Datafication, as we understand the term, means turning the currently invisible process of risk management into data. Datafication contrasts with digitization, which is the more common practice of making currently manual processes more efficient with technology.
For example, in a hyper competitive insurance world, efficiency is prioritized, so digitization is all the rage.
But it is the difference in the objectives of the two processes that is more important than the difference between the processes. The objective of digitization is greater efficiency but not a fundamentally different or better process; the objective of datafication is to take something and change it into something that is fundamentally different and better.
Datafication will really matter to risk managers and insurers for a number of reasons:
- The core resource of risk management is data; the more and better data there is about a risk, the less ‘risky’ it is and the better it can be managed.
- As more data = less risk and better risk management, more risk datafication is inevitable. Risk managers and insurers both need to figure out the most effective ways of developing reliable risk and risk management data.
- Lack of data is often cited as the number one reason enterprise-wide risk management (ERM) programs fail; since ERM has emerged as best risk management practice, and most organizations will never be big enough to produce enough of their own data to make ERM work easily, broad risk datafication could potentially bring the benefits or ERM to far more organizations than is currently possible.
- Datafication makes the most sophisticated prediction models currently in use better; for example, datafication will increase the number of variables available for a multi-variate regression model exponentially.
- But datafication at scale will potentially lead to the possibility for AI based deep learning to take the bias out of regression models and therefore potentially out of risk management decision making altogether. In deep learning, rather than humans guessing at which variables might be predictive and testing with models, models identify the variables, and combinations of variables, that actually are predictive.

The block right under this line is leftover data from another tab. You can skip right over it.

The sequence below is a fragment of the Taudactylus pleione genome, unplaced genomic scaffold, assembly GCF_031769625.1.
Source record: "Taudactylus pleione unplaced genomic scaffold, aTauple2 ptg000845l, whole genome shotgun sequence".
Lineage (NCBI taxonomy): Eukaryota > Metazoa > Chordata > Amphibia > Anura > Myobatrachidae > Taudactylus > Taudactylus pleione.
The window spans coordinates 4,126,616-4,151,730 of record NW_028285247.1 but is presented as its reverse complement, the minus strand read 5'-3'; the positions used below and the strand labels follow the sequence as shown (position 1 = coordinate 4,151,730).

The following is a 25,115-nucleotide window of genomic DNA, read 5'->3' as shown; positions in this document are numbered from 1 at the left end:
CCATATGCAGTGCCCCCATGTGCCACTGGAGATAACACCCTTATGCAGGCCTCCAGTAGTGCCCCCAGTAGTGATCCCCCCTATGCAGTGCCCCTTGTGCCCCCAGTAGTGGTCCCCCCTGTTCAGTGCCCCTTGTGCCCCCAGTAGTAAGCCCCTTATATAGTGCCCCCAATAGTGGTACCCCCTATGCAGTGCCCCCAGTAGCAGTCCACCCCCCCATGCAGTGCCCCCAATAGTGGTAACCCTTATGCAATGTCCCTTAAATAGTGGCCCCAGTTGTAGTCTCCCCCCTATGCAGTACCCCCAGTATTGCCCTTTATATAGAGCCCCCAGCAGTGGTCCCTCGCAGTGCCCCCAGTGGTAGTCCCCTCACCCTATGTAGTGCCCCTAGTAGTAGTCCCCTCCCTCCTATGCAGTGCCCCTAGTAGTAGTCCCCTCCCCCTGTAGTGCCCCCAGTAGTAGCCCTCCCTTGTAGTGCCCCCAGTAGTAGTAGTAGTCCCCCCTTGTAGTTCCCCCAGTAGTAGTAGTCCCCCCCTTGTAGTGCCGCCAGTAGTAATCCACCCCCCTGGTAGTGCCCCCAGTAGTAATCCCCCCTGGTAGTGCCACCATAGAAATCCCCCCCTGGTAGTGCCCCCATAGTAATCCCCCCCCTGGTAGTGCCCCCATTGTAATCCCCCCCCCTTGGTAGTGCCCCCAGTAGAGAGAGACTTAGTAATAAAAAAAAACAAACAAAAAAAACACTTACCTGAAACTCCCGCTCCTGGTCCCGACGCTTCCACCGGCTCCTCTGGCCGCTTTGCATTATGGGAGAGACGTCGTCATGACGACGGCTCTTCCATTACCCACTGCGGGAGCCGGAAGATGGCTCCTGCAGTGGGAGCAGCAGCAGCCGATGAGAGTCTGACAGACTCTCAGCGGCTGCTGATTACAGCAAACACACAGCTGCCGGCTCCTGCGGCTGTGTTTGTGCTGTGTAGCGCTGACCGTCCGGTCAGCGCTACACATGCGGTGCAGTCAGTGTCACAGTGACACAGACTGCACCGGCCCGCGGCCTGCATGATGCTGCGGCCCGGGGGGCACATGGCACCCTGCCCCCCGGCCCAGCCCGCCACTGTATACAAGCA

- Some insurers reasonably argue there are insufficient economic benefits to be gained by investing in improved prediction capabilities because portfolio theory already eliminates enough of the volatility caused by the inherent inaccuracy of their current prediction capabilities. Others think underwriting accuracy is a source of competitive advantage. We agree with the latter opinion and, if more datafication is inevitable anyway, the earlier insurers learn how to use emerging datafication techniques to their advantage the better.
- Even if insurers are right about the economics of prediction accuracy as far as they are concerned, the same does not apply to risk managers. Risk managers need as accurate prediction information as they can get to avoid potentially fatal losses that might, for example, only impair an insurance portfolio by a few %. As we have said before, we think the insurers who enable the highest prediction accuracy for their customers, as well as themselves, will be the most successful insurers in the future.
We expect increased datafication will be the foundation on which closely aligned risk management and insurance will be built in future. Apart from anything else, and the 8th reason datafication will be so important, we think one of its easier to achieve outcomes will be to eliminate the asymmetries of information that make insurance so inefficient.
So, the big issue isn’t that data matters; that much is obvious. The real challenge for the hard to manage, very human influenced risks we deal with, is what to datafy and how… More on that another time.